A few days after I arrived in the UK, we took a trip to the East Sussex coast, to the St Leonards Festival, an annual event that coincided this year with the arrival of the Olympic torch. Warrior Square Gardens in St Leonards was packed with stalls, live music, performances by local community groups, a fancy dress competition and street theatre.

Our reason for going was to see my sister performing with the Galloping Cuckoos, a company of six performers who devise theatre, site specific performance and street theatre. For one reason or another, I hadn’t managed to see either of the pieces they were performing today, HUG’e or Driftwood, but I knew this would be my chance to catch both of them.

The Galloping Cuckoos perform 'HUG'e'

This is HUG’e, ‘a flock of yellow heart-shaped lovebirds housed in a beautiful life-sized birdcage.’ The piece is lovely; it made me cry and laugh. The birds connect with the audience – your yellow t-shirt might attract their attention - they sing and gesture; they might even offer you a love note. You can see a YouTube of them here.

After HUG’e, we set off down the front to Hastings (right next door) to see Driftwood, which the other half of the Cuckoos were performing.

The Galloping Cuckoos perform 'Driftwood'

Driftwood is a group of fisherwomen who wander the coast with their small fishing hut; ‘the fisherwomen will encourage you to write down your worries or wishes, stoppering them up in a bottle for safe-keeping.’ They share their stories with the audience through folk songs and sea shanties - just beautiful. (Go here - 1 hr 7 mins in -  to listen to an interview on Radio Kent and to hear one of their songs that had me weeping at my desk in Bangkok!)

The next stop was on the side of the road to wait for the Olympic torch to come by.  I found it strangely moving, if only for 6.4 seconds it took for him to whizz by…

One of Hastings' torch bearers (not the Morris dancing one...)
Pic courtesy of Daughter
We continued along the front towards Hastings old town and somehow managed to overtake the torch bearer as they changed to a new one so that by the time we’d got to the old town, we stopped and watched again. In true, quirky Brit style, this man was a Morris dancer and every couple of steps, he threw in a Morris hop: absolutely hysterical.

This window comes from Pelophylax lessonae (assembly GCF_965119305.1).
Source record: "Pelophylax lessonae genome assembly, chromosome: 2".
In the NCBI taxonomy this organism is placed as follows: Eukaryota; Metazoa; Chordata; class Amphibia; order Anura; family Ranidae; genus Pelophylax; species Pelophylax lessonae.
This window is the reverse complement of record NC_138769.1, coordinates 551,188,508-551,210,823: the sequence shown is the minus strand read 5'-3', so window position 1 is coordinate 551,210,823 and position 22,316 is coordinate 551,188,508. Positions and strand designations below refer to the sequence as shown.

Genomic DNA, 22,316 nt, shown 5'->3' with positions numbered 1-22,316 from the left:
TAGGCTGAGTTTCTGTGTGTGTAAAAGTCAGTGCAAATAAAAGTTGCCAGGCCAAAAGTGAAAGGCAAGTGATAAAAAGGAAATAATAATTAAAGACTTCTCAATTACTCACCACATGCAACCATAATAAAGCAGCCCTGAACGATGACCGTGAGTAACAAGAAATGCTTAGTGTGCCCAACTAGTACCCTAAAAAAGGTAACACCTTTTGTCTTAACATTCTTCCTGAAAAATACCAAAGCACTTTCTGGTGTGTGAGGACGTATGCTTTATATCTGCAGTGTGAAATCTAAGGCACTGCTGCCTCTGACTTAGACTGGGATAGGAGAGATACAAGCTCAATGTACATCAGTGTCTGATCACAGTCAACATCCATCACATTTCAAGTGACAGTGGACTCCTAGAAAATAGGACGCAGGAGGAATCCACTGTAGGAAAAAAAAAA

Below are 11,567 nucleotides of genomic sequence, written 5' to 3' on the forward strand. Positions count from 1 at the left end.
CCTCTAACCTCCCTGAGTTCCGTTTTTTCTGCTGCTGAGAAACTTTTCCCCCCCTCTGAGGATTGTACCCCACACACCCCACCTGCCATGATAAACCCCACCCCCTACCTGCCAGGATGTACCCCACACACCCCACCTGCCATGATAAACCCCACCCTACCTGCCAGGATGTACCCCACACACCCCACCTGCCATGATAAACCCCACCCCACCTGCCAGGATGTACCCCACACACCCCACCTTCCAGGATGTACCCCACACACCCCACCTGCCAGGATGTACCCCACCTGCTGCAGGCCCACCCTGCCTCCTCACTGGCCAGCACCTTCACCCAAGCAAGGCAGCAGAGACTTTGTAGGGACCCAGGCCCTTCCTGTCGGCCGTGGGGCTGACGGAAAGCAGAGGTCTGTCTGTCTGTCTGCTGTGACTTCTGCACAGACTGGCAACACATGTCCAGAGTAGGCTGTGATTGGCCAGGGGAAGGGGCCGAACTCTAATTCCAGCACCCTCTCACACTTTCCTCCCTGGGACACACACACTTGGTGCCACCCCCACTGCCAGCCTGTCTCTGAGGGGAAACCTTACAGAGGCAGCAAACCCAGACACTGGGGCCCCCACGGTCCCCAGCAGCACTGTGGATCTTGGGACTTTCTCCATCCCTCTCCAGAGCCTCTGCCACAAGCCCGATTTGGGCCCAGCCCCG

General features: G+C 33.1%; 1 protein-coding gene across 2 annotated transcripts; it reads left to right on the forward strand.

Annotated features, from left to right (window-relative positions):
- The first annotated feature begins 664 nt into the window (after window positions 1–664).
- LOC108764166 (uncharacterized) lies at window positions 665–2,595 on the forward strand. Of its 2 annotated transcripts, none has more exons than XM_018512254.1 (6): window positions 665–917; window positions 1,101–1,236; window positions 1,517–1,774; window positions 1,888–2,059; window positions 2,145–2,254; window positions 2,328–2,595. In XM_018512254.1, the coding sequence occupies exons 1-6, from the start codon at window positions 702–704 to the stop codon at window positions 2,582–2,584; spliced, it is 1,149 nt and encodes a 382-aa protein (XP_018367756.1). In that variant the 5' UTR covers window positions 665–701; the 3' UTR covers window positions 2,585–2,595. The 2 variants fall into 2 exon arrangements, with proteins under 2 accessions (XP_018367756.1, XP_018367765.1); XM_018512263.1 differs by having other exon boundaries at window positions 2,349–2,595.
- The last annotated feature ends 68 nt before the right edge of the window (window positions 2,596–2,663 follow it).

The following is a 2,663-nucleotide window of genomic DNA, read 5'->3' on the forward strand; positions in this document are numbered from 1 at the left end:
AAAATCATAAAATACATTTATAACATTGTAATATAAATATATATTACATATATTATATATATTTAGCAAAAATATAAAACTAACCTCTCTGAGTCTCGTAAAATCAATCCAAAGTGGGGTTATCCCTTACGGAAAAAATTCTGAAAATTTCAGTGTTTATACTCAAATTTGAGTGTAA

This looks more like the English weather I'm used to...

After a fish and chips supper, we made the brisk hike back along the front to St Leonards before the weather changed.

Friday, August 10, 2012

Not with a bang but a whimper..

One of the problems of having a blog break - or a period of blog bone idleness - is that when you come back, you do want it to be with a bang not a whimper.

There was something of a bang last week after a visit to a garlic farm on the Isle of Wight, a tasting session and a garlicky lunch, but I’m betting you don’t want those details. It was a fantastic place though and, assuming you treat the garlic loading with a bit of respect, you’ll probably be fine during the following twelve hours.

I didn’t have a great journey to the UK. My first blister appeared before I’d left Bangkok airport. It turns out that you can’t put feet that live for eleven months of the year in flip flops, into contained shoes and not expect injuries. My plasters were in my suitcase (of course) which I couldn’t get into because I’d sealed it with a plastic cable tie: one of those things that goes on but not off unless you cut it. As well as not being able to carry any cutting implements on a flight, I’ve discovered that no members of the airside personnel are allowed to have scissors either.

I’d stayed up to watch a film on the flight – totally against my better judgment - and didn’t have enough sleep but things began to improve a bit at Paddington station. I thought. I found someone that had scissors and finally broke into my own suitcase; I found Vodafone open at 7am where I got a sim card sorted and I found a Starbucks where I drank tea and ‘What’s Apped’ Husband.